Lecture 1. PSY320H1FSeptember11th2012.docx

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Ashley Waggoner Denton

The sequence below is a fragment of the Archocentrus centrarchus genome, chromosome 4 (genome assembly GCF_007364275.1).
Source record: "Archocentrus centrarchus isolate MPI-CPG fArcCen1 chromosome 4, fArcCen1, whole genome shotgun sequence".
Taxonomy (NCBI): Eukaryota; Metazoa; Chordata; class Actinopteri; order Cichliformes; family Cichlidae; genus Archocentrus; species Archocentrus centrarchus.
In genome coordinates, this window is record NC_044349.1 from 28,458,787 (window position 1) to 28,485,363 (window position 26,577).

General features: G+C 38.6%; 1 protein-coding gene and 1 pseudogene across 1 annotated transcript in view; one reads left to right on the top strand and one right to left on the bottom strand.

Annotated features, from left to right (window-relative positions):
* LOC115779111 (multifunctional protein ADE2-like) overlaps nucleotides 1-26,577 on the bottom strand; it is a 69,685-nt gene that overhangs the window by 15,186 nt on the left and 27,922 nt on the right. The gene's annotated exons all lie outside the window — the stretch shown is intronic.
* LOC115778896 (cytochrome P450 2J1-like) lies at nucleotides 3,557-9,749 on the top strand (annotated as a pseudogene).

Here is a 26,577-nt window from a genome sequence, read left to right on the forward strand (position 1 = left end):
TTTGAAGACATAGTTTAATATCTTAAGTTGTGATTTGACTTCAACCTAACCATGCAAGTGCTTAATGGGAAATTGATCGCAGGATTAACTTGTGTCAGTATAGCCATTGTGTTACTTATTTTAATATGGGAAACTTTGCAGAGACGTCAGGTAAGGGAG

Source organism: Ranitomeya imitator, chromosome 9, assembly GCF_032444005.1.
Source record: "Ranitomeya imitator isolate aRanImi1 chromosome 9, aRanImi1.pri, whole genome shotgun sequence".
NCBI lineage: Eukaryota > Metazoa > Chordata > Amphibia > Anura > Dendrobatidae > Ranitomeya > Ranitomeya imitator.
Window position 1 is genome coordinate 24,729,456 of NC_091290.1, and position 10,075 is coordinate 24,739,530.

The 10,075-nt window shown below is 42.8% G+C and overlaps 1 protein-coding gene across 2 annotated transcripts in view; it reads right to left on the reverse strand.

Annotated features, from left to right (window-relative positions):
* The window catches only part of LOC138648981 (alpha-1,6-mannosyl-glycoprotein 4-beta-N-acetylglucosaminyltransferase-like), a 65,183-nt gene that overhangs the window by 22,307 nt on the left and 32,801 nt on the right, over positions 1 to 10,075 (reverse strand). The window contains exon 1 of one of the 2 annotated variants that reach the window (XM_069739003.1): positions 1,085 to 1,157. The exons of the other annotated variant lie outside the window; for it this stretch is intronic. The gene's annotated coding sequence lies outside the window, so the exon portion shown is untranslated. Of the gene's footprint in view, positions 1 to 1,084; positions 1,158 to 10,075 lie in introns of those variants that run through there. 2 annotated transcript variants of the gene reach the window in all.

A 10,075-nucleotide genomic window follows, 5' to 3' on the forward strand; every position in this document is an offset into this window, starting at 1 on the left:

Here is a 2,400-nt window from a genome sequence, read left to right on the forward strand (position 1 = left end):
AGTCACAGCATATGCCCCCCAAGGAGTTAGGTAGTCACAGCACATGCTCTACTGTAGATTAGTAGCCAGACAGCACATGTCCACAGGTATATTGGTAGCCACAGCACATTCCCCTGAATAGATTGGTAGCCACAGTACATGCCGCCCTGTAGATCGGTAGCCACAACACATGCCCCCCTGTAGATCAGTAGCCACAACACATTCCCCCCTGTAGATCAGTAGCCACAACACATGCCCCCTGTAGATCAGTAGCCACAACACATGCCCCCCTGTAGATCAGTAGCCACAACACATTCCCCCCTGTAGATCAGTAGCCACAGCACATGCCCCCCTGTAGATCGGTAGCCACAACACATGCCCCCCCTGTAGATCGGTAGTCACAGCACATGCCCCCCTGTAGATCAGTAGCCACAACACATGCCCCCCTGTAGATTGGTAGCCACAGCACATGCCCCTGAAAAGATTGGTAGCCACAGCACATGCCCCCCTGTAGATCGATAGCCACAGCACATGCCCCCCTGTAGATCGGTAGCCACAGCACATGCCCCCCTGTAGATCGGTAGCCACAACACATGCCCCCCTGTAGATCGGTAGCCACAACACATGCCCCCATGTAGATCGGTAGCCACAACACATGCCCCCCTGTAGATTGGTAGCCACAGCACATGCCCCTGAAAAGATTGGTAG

PSY320H1F: September 11 , 2012 Chapter 1 (p. 1 – 14) What is an Attitude? - An overall evaluation of an object that is based on cognitive, affective, and behavioral information  Vary in two ways:  Valence (direction): positive vs. negative  Strength: strong vs. weak - Anything that can be evaluated along a dimension of favourability can be conceptualized as an attitude object; anything that is liked or disliked  Can be abstract or concrete History of Attitude Research A Starting Point - Two most significant figures were Thurstone and Likert, who developed equal appearing interval and Likert scales  Demonstrated that attitudes can be quantifiably measured - Early researches also considered the degree to which attitudes influence behaviour  LaPiere: travelled with a Chinese couple in U.S. during an era when anti-Asian prejudice prevailed, only 1/250 restaurants refused to serve them, when asked later whether they would serve or not, only 1/250 said they would  a person’s attitude do not necessary impact their behaviours The Real World - Researches in social psychology influenced by real world events (Ex. atrocities of WWII  study of conformity, power, and group dynamics) - The study of attitudes gained momentum in an attempt to tackle social concerns  Adorno et al.: development of authoritarian attitudes (the social psychological basis of anti-Semitic attitudes)  Developed the F-scale  Attempts to understand the dynamics of persuasion  Hovland et al.: how individuals respond to persuasive messages  when and how attitudes are most likely to change  Convergent approach: started with a particular phenomenon that needed explanation  Treated the receiver of the persuasive message as passive  Festinger et al.: addressed other issue relevant to attitude change  Divergent approach: developing theories that would apply to wide range of attitudinal phenomena  Cognitive dissonance theory: state of imbalance among beliefs  negative feeling  motivated to change one belief to reduce negative feeling  The study of attitude functions: why people hold attitudes  Smith et al. and Katz et al.: serve a number of functions and needs  Object appraisal function: the capacity of attitudes to serve as PSY320H1F: September 11 , 2012 energy-saving devices that will make judgments easier and faster to perform  Express out values, identify with people we like, and protect ourselves from negative feedback Social Cognition: A Changing of the Guard - Grounded upon how individuals elaborate upon and process information  consider new perspectives regarding introspective and deliberate information processing  Ajzen & Fishbein: Theory of Reasoned Action  Developed to predict deliberative and thoughtful behaviour from attitudes  Reconsider assumptions made by Hovland et al. (the Yale group)  McGuire and Wyer: message recipients were active receptors of persuasive information, linking new persuasive information with their prior attitudes and integrating different forms of information - 1970s: the study of the relation between attitudes and behaviour regained prominence  Wicker (1969): attitudes were a relatively poor predictor of behaviour  Led a number of psychologists to question the value of attitude concept: if attitudes did not predict actions, then the construct is of limited use  Response to criticism: many studied when and how attitudes can predict behaviour – attitudes do predict behaviour, in some conditions better than others A New Wave of Attitude Research (1980s) - Research on the content of attitudes began to flourish - Introduction of two important models of persuasion (both a
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